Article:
Where tech start ups are prey for big players

Where tech start ups are prey for big players

Truth be told Mpesa, mobile money transfer, is a revolutionary product that placed Kenya in the hall of innovation attracting investors to set up incubators to harness this wealth.

However 10 years into the mobile money revolution little innovation seems to be coming from the East African nation previously famed for its creativity.

Did its creativity well just dry up?

Moving from one incubation hub to the other in Kenya’s capital, Nairobi creativity is rife with many world changing solutions and mind boggling ideas.

However many start-ups in Kenya remain just that for just too long, with hawk eyed Tier one companies ready to tackle them and steal their ideas as soon as they are off their protective nest in the incubation hubs.

Companies like giant telecommunication Safaricom largely owned by Vodafone have been accused of stealing away ideas that crop up leaving their innovators broke with their lives destroyed.

This is facilitated by a weak legal infrastructure where receiving a patent for a technological product is a nightmare and more so software.

The theft if ideas sometimes even moves down to middle size companies where Safaricom has been accused by Faulu Kenya a microfinance company of stealing its Mshwari product that facilitates the issuance of loans through mobile phones.

Apart from this the company is further accused of having eyed a number of products to which similar products are expected in market soon.

As for the hardest hit start-ups include six Degrees which was started to offer contact back up before the telecommunication giant started a similar venture instead of acquiring or licensing the service to the start-up.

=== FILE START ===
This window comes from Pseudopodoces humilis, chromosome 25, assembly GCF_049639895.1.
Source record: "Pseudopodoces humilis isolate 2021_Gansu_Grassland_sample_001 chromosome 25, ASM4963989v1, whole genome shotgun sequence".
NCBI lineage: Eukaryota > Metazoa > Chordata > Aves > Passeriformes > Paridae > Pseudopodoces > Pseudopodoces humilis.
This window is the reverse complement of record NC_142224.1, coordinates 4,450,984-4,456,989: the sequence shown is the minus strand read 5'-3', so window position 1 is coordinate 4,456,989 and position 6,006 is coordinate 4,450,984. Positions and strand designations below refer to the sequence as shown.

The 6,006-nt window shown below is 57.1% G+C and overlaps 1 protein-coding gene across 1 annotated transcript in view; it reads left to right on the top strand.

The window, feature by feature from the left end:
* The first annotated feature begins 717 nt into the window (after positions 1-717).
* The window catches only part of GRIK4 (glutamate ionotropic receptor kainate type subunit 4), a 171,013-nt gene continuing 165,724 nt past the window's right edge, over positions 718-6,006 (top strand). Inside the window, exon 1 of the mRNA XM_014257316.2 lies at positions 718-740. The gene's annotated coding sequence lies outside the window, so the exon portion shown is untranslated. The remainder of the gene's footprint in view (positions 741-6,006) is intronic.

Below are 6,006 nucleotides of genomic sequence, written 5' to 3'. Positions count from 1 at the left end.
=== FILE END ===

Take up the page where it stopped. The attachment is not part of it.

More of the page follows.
Many legal experts say apart from the legal loopholes the lack of legal education among many start-ups is the cause of alarm with many presenting their ideas to ‘investors’ without a pre-signed Non- disclosure agreement.

In other instances investors are out to steal start ups from their owners as regrets as happened with a start up Pesatalk meant to be an online business news vendor.

As the founder writes Joel Macharia the partnership with an investor led to the loss of his company:
“When most entrepreneurs write this kind of post, they are usually sitting in a bathtub, cigar in mouth and counting their dollars after a successful buyout of their start-up. This, unfortunately, is not the case for me. I chose to leave Pesatalk, the consumer finance info business I had started, handing over the reins to 88 MPH, the seed fund, at of December 2012.”

The case of Macharia is a case shared in tens of other start ups some of whom have been able to get back on their feet.

But with the start ups lacking the financial and legal backing this is surely not the last case especially with the construction of Kenya’s first tech city Konza that is expected to attract more big players in the tech scene.

Written By: samuel kamau

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